New answers tagged mass-energy
What is meant by mass defect of a single neutron or a single proton? The reduction in its mass. The mass defect of a nucleus represents the mass of the energy binding the nucleus, and is the difference between the mass of a nucleus and the sum of the masses of the nucleons of which it is composed. It isn't quite that, in that binding energy is ...
Considering the neutron/proton as a single atom, the mass defect is by definition zero, as there are no binding energies, which tie your particle to something else.
Note that the combined rest masses of the quarks (~10 MeV/$c^2$) account for about 1% of the proton and neutron mass (~938 MeV/$c^2$), the main contribution to the mass are the gluons from the Strong Force. Since the composition of the proton and neutron are different, so is the force that binds them.
When matter and antimatter combine they produce two gamma rays with energy equal to their mass.
When you talk about increasing the mass of an electron you are presumably mean the idea of relativistic mass. However you should note that relativistic mass is a generally misleading concept and not used these days. If you're interested there is a good discussion on this in the answers to Does the (relativistic) mass change? Why?. The relativistic mass idea ...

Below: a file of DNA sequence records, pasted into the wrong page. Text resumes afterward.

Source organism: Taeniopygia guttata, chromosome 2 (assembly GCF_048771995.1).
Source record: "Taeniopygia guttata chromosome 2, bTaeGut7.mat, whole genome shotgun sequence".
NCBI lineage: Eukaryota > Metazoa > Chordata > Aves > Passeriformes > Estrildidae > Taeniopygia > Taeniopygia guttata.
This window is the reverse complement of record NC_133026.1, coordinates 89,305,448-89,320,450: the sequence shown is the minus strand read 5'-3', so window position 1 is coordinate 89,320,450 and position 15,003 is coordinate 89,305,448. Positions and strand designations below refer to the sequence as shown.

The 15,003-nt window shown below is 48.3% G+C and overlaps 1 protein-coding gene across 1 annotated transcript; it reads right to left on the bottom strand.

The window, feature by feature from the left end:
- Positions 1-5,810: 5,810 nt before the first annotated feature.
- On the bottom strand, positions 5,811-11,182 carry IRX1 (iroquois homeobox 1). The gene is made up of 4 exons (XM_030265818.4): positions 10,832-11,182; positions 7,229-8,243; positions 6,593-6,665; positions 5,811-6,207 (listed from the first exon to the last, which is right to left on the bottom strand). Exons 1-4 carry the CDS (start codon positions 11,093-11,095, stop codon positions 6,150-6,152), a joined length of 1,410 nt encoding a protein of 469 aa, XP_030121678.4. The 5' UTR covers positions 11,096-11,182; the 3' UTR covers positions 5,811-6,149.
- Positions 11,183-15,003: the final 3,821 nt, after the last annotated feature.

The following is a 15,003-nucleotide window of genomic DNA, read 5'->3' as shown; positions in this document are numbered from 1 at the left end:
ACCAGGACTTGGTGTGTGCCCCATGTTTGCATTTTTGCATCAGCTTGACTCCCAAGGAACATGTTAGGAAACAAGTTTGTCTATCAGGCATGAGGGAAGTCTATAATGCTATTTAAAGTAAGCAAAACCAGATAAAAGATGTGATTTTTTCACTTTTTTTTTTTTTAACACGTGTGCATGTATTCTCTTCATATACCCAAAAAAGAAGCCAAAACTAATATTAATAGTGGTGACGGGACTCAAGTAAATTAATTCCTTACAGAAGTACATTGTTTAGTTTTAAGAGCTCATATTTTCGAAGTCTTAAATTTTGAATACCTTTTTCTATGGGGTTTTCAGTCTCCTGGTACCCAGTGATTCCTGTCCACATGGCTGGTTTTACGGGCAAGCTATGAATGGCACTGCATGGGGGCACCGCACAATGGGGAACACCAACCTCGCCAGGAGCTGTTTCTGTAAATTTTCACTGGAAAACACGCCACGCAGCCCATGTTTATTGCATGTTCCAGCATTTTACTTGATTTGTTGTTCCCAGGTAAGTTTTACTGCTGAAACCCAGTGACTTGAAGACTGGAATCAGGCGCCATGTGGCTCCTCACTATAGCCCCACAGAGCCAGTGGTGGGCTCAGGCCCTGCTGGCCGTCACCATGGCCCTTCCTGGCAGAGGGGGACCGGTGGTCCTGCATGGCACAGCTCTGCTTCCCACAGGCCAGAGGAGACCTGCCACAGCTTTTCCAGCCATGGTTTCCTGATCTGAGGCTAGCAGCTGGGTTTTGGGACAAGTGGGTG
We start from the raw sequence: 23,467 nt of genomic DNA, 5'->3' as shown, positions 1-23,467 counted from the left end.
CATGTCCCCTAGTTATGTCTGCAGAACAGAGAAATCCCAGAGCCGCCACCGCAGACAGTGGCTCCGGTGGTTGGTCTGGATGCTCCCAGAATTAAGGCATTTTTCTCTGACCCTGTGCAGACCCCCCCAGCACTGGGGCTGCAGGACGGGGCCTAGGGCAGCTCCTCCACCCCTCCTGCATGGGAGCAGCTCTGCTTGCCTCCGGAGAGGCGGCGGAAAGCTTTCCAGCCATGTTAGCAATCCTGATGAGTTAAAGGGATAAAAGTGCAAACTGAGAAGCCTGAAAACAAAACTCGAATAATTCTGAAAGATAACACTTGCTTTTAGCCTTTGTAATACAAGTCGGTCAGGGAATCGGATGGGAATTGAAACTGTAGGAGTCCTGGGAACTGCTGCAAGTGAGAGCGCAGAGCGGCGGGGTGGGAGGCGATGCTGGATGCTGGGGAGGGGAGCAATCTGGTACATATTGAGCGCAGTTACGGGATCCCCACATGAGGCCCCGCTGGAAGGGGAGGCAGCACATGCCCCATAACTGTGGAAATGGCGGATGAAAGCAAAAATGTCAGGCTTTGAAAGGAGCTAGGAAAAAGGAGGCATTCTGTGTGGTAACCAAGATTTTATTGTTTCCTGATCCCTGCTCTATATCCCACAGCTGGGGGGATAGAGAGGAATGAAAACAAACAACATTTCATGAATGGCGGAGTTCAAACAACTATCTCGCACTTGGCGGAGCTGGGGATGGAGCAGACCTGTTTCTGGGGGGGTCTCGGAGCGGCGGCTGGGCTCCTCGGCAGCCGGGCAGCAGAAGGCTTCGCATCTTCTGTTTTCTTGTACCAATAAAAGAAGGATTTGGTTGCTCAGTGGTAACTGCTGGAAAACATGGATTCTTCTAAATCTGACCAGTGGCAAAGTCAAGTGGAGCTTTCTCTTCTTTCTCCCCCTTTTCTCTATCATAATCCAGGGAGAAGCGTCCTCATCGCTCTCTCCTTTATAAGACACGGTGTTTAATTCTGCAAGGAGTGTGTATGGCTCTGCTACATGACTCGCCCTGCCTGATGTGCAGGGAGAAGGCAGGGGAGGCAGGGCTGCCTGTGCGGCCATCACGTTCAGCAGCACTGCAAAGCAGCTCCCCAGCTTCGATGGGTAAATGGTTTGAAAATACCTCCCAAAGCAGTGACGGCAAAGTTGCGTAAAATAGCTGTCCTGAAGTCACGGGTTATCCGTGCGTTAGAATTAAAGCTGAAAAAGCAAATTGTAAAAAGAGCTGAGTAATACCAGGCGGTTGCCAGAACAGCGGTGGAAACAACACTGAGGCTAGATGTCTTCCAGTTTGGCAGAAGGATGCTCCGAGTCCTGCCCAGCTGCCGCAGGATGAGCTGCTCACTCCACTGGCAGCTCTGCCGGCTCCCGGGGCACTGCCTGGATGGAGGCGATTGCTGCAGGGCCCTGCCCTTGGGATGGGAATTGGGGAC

The answer is simply yes. As long as conservation laws are satisfied. Nothing is to be regarded as $0$ energy, $0$ mass, $0$ charge, and so on. Keep in mind that mass is a positive form of energy, while interacting energy (like gravity) is a negative form of energy. You can see the link for more details ...
Can matter be created in a pure vacuum (with no energy)? It's a subtle question. Firstly, how do we know whether there is energy? But even if there were energy if it was a minimum of energy then you wouldn't be able to use it to make things, and the energy minimum would be considered a good vacuum. But can you make particles? If they just appeared ...
Both in classical as in quantum mechanics, energy is the conserved charge (in the sense of the Noether's theorem) of a system (Hamiltonian) which is invariant up to time translations. This is the most general definition of energy. It does not depend on the nature of the system (being either matter or radiation). Also note that at least in special ...
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